In turn, charismatic leaders turn Twitter into a megaphone to seize on that sentiment and claim an outsize political mandate, bend the institutions that are designed to restrain them and assault – without consequences – the core liberal concepts of pluralism, minority rights and the separation of powers. This takes a lot of guts and a lot of ego to pull off. Populists do not view themselves as cogs within a broader political system; instead, they believe they are the system. Nuance, in either policy rhetoric or action, has no place in this worldview. All too quickly, such leaders dismiss the subsequent economic, environmental and social effects of their actions as politically inconvenient details that clutter a campaign or a re-election to-do list. And since populist-nationalists are highly polarizing by design, it takes a lot of effort – and usually a heavy dose of conspiracy theories highlighting the peril of the shadowy forces plotting to take them down – to hold the attention of a narrower base when the aftershocks of their policies start to catch up to them once in office.
In addition to trying to classify these leaders, we observers also have a natural tendency to dwell on the constraints that would, putatively, hold these populist-nationalists back. What kind of militant backlash and legal challenges would come with stripping Kashmir of its autonomy overnight? What would Johnson’s decision to schedule an election for November 1, the day after an expected no-deal Brexit on October 31, do to his popularity if the pound is plunging and there are massive pileups of people and goods on the border? What would Trump’s imposition of tariffs on toys, phones and shoes during the holiday shopping season do to the US economy and his 2020 re-election bid?
But even as the drawbacks of such actions pile up, we still cannot shake that gnawing question: ‘What if they do it anyway?’ After all, it’s much easier to quantify the impact on a country’s gross domestic product or constitutional law as a constraint on political action than it is to assign a weight to fuzzier forces, like sovereignty, nationalism or nativism. But, in the end, those are the forces that could actually knock down a long line of conventional constraints.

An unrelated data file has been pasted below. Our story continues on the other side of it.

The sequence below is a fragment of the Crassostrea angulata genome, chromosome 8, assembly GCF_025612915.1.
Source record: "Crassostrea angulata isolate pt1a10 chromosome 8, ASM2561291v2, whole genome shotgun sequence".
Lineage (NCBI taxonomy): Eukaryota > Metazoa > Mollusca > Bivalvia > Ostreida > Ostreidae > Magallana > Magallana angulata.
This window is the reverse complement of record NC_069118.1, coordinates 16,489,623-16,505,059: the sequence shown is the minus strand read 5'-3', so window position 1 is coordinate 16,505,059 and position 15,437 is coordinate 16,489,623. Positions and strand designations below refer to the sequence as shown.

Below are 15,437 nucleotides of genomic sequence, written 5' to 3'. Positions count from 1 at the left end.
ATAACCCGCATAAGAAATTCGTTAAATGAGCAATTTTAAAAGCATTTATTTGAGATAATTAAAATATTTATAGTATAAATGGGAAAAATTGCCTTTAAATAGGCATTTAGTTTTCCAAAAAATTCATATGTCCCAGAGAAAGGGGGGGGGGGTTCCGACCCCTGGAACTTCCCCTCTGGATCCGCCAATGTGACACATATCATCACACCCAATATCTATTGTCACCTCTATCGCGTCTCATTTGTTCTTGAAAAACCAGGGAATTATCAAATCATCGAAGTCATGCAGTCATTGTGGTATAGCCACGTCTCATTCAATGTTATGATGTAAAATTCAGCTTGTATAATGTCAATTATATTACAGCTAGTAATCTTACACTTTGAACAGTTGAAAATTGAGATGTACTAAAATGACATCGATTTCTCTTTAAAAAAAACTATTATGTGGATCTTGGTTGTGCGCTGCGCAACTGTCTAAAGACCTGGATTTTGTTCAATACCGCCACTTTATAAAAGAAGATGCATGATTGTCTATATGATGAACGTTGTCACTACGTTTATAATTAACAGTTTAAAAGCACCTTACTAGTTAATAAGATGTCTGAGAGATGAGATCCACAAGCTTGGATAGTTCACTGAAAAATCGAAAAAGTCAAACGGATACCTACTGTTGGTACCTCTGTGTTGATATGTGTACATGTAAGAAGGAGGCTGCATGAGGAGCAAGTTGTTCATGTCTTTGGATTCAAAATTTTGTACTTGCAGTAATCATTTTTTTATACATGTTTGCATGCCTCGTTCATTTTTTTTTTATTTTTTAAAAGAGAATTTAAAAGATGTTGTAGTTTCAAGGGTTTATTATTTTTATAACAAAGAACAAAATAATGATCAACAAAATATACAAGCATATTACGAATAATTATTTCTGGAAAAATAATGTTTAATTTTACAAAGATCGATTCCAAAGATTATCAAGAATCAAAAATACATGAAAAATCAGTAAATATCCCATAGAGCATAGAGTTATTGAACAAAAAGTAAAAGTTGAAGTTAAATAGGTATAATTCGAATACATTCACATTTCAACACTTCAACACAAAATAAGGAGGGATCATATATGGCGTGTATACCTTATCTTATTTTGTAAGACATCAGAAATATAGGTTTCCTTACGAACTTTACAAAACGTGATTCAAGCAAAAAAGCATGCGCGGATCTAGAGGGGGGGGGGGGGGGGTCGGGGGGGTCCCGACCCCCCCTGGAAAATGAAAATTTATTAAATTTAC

All of a sudden, then, ‘extreme’ scenarios no longer seem all that extreme. And so our attention turns to a different question: What long-term costs will nations have to pay once populist-nationalists have exited the political scene? Modi, Johnson and Trump may be manifestations of deeper forces that have been building for decades, but they are fuelling a particularly potent strand of tribalism in contemporary politics that risks chipping away at the fundamental geopolitical integrity of their states.
Hindu nationalists open a Pandora’s Box
When most people look at an ethnolinguistic map of India, they wonder how such a dizzyingly diverse country has hung together for so long. Mountains, ocean, jungle and desert externally bound the subcontinent, while population clusters around a web of river connections have given rise to more than 23 major languages, a thousand more dialects and a couple of thousand ethnic groups.
For any ruler of any creed trying to rule this empire, coexistence has always been the watchword. So, with the country’s wounds still raw from Partition, India’s independence leader and first prime minister, Jawaharlal Nehru, fiercely resisted the calls of Hindu nationalists to privilege their religion in the new state when he led the drafting of India’s constitution in 1947. While Pakistan chose Islam to glue a new nation together, Nehru stressed that secularism had to trump communalism for India to survive. He also saw the need for a central government in New Delhi to accommodate India’s regional identities as a way to build and preserve a national Indian identity within a secular framework.